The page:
Joan McLaughlin may never forget the night last summer when her daughter Audra, now 23, found out she would be a contestant on prime time's hit singing showcase The Voice (8 p.m. Monday and Tuesday on NBC10).
The family from Glenolden, Delaware County, was Down the Shore. "We were in Sea Isle City, and Audra had just won first place at Sea Isle's Got Talent, singing Faith Hill's 'Cry,' " recalls Joan, "when we got the call she was going to Hollywood. What a night!"
You could easily expand that sentiment to what a year!
Take Audra's televised blind audition in March when she received the show's highest compliment while belting out John Prine's "Angel From Montgomery": All four of the judges - Adam Levine, Blake Shelton, Shakira, and Usher - rotated their chairs, signaling they wanted to enlist her for their team.
McLaughlin's dynamic delivery aired on Today the next morning and was singled out in People magazine that week.
It was a surreal moment for a sweet, somewhat shy young woman without a great deal of performance experience.
"I was so nervous," she said on the phone from Los Angeles, where she was preparing for this week's live Top Ten programs. McLaughlin was planning to sing Reba McEntire's "You Lie" Monday night. Two contestants will be eliminated Tuesday night.
"When you walk out, it's completely silent," she said of her baptism by fire. "It was like a total out-of-body experience.
"I saw Adam's chair turn - but you don't hear it like you do on TV, and I tried to get back into the song and not be distracted. And then Blake turned and then Shakira and Usher, and I was dumbfounded. They were interested in working with me? I have all their songs on my iPod. Oh my gosh, I couldn't believe it!"
With the entire deck to choose from, McLaughlin picked the stylistically simpatico Shelton as her coach. "I went with Blake because I'm such a huge fan," she says. "I'm learning so much from working with him. He's the same way off camera as he is on. His compliments have really helped my confidence level."
Brace yourself for another one, Audra. Reached for comment about his Pennsylvania protégée, Shelton said, "Audra is one of my all-time favorite country singers," emphasizing he's referring not just to the annals of The Voice, but to the entire history of the genre. "Even though she is not even making an album yet, I'm excited to buy it when she does."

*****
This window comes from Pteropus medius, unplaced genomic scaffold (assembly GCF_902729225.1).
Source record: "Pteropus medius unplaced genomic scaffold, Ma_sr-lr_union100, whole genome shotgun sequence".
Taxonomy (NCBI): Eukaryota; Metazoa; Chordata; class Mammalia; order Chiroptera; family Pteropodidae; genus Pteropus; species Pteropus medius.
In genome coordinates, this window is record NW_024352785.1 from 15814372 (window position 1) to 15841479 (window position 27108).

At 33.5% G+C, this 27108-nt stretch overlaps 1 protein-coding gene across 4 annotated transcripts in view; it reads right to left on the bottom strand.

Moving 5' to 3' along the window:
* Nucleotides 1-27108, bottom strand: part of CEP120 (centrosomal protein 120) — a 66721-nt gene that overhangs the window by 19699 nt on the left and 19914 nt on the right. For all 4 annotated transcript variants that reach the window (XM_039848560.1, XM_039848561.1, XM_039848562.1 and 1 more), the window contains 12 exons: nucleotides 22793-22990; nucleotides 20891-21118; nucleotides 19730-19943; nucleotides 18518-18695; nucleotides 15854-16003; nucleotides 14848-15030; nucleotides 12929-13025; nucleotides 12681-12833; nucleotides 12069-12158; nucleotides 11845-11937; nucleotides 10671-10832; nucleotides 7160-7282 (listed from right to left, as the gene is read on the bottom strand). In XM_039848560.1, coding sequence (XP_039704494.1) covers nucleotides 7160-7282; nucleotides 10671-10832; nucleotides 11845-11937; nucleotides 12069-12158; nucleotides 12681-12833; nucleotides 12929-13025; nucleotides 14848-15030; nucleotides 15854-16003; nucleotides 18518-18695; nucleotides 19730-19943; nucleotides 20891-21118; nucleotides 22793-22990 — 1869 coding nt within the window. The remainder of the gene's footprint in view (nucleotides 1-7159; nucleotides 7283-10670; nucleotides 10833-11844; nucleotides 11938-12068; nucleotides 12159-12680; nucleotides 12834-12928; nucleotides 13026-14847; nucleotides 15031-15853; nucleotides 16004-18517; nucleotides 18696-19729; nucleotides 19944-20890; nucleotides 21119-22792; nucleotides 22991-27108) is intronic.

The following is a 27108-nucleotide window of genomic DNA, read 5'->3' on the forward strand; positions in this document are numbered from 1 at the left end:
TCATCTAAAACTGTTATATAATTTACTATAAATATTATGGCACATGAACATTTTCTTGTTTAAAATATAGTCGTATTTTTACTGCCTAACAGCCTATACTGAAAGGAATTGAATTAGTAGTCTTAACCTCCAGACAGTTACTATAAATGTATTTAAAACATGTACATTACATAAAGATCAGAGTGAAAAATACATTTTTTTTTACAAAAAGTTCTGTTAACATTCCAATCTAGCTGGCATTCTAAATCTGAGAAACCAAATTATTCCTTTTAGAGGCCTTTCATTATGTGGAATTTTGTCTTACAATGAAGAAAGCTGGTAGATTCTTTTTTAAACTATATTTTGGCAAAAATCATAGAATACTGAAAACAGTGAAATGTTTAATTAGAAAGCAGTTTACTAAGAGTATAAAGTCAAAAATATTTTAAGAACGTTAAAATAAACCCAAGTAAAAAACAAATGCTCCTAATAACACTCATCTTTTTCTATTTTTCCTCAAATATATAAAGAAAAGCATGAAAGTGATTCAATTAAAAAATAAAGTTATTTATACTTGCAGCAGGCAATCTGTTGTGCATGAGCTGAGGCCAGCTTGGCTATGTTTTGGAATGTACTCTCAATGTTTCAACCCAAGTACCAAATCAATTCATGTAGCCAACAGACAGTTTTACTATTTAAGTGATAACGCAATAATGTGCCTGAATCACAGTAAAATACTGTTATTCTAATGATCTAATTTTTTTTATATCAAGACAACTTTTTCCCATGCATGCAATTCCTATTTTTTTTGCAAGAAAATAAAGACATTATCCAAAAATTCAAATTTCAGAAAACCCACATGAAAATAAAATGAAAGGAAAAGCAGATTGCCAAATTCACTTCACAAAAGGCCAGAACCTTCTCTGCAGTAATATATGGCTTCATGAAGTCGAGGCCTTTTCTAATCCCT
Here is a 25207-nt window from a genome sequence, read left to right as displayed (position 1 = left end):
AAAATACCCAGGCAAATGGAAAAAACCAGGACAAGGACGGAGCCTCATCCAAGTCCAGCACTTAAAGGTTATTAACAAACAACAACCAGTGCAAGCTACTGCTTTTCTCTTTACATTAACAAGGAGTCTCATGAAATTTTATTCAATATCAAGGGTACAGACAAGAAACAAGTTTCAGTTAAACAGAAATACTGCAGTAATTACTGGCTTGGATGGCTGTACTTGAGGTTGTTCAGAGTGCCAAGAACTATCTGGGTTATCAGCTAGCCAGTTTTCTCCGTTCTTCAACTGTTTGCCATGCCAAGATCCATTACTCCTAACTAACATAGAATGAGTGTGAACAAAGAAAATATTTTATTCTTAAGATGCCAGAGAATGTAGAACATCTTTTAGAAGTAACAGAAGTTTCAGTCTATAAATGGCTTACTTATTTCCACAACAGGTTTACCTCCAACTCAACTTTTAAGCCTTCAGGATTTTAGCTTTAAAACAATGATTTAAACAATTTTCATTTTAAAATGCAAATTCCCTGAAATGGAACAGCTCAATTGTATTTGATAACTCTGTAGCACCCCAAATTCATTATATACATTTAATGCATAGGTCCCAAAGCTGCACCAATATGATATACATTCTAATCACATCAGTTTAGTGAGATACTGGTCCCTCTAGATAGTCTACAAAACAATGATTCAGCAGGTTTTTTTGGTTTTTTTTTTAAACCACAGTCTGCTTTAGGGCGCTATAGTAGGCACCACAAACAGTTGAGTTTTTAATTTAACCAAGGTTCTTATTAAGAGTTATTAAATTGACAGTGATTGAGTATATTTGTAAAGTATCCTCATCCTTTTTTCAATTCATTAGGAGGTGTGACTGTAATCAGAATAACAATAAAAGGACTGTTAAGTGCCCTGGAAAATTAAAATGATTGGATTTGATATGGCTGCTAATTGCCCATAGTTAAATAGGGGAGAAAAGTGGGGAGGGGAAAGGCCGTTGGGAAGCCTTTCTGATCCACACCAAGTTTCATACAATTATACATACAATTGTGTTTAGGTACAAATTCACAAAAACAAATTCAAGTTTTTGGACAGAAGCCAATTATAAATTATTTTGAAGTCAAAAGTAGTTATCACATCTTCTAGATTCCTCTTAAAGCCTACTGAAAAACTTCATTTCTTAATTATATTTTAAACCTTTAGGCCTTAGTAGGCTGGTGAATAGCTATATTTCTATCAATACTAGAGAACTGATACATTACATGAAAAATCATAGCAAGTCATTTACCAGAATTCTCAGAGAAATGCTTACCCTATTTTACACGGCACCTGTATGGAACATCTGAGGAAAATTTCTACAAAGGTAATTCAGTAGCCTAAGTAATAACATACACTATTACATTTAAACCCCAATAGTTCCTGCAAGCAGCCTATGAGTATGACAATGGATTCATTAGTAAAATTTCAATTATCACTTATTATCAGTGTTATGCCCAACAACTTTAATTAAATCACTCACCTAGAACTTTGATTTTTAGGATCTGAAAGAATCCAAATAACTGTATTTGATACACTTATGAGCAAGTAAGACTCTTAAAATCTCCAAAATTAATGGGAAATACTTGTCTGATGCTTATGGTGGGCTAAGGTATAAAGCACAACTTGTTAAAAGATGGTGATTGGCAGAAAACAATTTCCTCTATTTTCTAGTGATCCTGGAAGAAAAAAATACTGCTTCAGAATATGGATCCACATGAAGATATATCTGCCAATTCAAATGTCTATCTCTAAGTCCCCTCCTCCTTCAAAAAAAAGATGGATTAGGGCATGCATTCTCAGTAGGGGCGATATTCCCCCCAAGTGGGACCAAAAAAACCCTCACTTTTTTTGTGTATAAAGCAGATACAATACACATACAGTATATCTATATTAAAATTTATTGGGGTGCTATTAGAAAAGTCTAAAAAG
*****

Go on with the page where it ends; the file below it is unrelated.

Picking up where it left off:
That's obviously an amazing endorsement. But how does a kid from the Philly suburbs acquire the soul of a coal miner's daughter?
No one really knows. McLaughlin grew up in a not particularly musical family, whose listening tastes ran to pop and R&B. Yet from the time she was young, everything Audra sang - and she was always singing - came out with a distinct twang.
She formed a little cowgirl club with a neighbor around the corner. "We'd listen to Shania Twain and Martina McBride and Faith Hill," McLaughlin said. "I loved all those singers. Martina and Reba were huge for me."
The music was solace for a chronically painful classroom experience.
"I struggled in school really bad," she says. "I had kind of a learning disability. I was separated into different classrooms. It was hard to make a lot of friends. I remember being in elementary school and wanting to fit in so bad."
"She would come home and be upset and cry," her mom recalls. "They wanted to put her on medication, and I don't believe in that. She's one of them kids that had to work harder and focus more. She ended up doing great."
McLaughlin graduated from Interboro High School in Prospect Park and was, until recently, studying to be a medical assistant at Delaware County Community College.
It was another school she enrolled in last spring - the Delco Let There Be Rock School in Folsom ("on MacDade Boulevard between Rita's and Nifty Fifty's," as its voicemail says) - that helped opportunity to knock.
Owner Melissa Daley, who is the head vocal and performance coach at Let There Be Rock, remembers when McLaughlin first came in with her father, Patrick.
"I had her get up and sing a song, and for a split second, it ran through my mind, 'What am I going to do for her? This kid is great,' " Daley says. "Then I realized she was kind of lost in her career. She had this beautiful strong voice, but it needed definition."
Daley gave her pointers on technique, but focused more on presentation, acting classes, and even media coaching to help get McLaughlin "industry ready."
When The Voice sent out fliers asking for videos of promising students, Daley and her husband, John, felt McLaughlin was ready.
So far, so great. Turns out talent and a fierce work ethic make a potent combination.
"This is way more intense than anyone realizes," says Daley, who talks to McLaughlin by phone almost every day. "It's like going to superstar boot camp. There's way more pressure than you realize.
"But Audra really has the constitution for it. She works hard, she's disciplined, and she does her research. In the first interviews she did for the show, she looks like a deer in the headlights. Now you see her on the red carpet talking, and she's adorable. She's come very far very fast."
All the contestants on The Voice are locked in a cage match with their nerves, but McLaughlin has things in good perspective. "I'm trying to stay grounded and calm," she says, "and have a good time."
It's her parents you feel sorry for. It seems they may expire at any minute from a combination of shock and pride.
"We've been watching The Voice and American Idol and all those shows for years," says Joan McLaughlin, "and now we look at each other, and we're like, 'Holy mackerel! She's Top Ten!'
"We've been pinching ourselves. This just doesn't happen to a small-town girl from Philly."
8 p.m. Tuesday